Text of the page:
Murdoch sighed. “Yes, we do. I had this discussion with Pete and he gave me some suggestions on how to talk to Johnny. But what about you, Scott? Johnny has always seemed comfortable talking to you. You know just what to say to him and how to support him, while I always seem to make him mad. Want to share your secrets?”


Scott wasn’t quite sure where to start. He clasped both hands around his coffee cup and stared into it, as if the answers might be revealed there. “You’ll have to go carefully. Johnny’s hurting and he’s not going to want you to know that. Don’t rush him. And whatever you do, don’t judge him.”


“I won’t judge him, Scott. He’s my son.”


Scott frowned and met Murdoch’s eyes. His father wasn’t going to like what he had to say. “Sir, you have this tendency to judge him. I don’t think you realize it, but you do it constantly. And believe me, Johnny knows it.” Scott discerned the disbelief on his father’s face. He’d anticipated it and held up a restraining hand.


“Just think about it, Murdoch. Honestly review some of the conversations you’ve had with Johnny and you’ll see what I mean.


“I’ll give you an example. Remember when Johnny told you he didn’t believe Jeff Dane’s story? He spelled out his reasons and you informed Johnny that you would need more information than how a man looked before judging him. But how often have you leaped to a conclusion about Johnny without having all of the facts? I promise you, it’s more frequently than you realize.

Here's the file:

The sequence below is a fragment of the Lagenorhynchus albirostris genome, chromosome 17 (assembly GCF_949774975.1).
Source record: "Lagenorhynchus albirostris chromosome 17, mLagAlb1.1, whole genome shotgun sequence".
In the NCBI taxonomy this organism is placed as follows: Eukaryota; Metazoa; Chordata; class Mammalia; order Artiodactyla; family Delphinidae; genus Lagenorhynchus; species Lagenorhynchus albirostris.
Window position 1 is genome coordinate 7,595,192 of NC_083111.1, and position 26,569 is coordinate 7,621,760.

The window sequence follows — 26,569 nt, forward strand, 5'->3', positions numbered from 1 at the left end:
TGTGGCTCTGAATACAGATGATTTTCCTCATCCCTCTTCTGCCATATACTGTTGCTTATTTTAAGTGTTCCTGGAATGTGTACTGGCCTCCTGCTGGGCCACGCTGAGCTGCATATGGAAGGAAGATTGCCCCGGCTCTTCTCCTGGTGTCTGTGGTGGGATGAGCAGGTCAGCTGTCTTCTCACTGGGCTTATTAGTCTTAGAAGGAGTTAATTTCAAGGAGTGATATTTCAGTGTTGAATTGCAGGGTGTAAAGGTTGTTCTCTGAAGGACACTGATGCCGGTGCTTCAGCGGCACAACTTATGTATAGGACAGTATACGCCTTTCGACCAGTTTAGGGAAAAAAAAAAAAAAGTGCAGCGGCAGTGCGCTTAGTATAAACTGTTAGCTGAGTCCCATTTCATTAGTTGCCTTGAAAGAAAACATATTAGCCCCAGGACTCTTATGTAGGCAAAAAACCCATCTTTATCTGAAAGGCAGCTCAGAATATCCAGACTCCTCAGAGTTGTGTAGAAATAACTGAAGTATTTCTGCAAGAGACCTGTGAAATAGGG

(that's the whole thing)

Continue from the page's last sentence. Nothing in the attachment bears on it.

“You explained that you were basing your reaction to Jeff’s story on faith. You even asked Johnny if it would have made a difference if someone had given him a little faith back in the border towns. Then you turned your back and marched out self-righteously, but I’m the one who had to see the hurt on Johnny’s face—he couldn’t understand why you would have faith in Jeff Dane and not in him.” Scott broke off suddenly, aware that he had said more than he meant to in the heat of the moment. Murdoch stared at him in shock, obviously having difficulty accepting Scott’s assessment. Scott took a deep breath and plowed ahead.


“I apologize, sir. I don’t mean to judge you. But you need to be aware that you treat Johnny differently than you do anyone else and if you expect him to talk to you, you must understand how your actions and attitudes affect him. He is so scared of your reaction, afraid that you will be disappointed in him, turn your back on him….” Scott trailed off at the look on Murdoch’s face.


“Scott…I…surely I don’t….” Murdoch struggled to find the right words.


He was stunned at Scott’s evaluation. In fact, if anyone other than his older son had spoken those words to him, he would have dismissed them as irrelevant and unjust. But Scott had a gift for observation and reading people and he wouldn’t mention it if he didn’t believe what he was saying. Did Scott really think his father had behaved like some sanctimonious, self-righteous prig? He read the unsettling answer in his son’s eyes.


Scott held his father’s gaze. “I’m sorry, sir, but you do.” He almost recoiled at the anguish on Murdoch’s face and searched for the right words to help his father understand.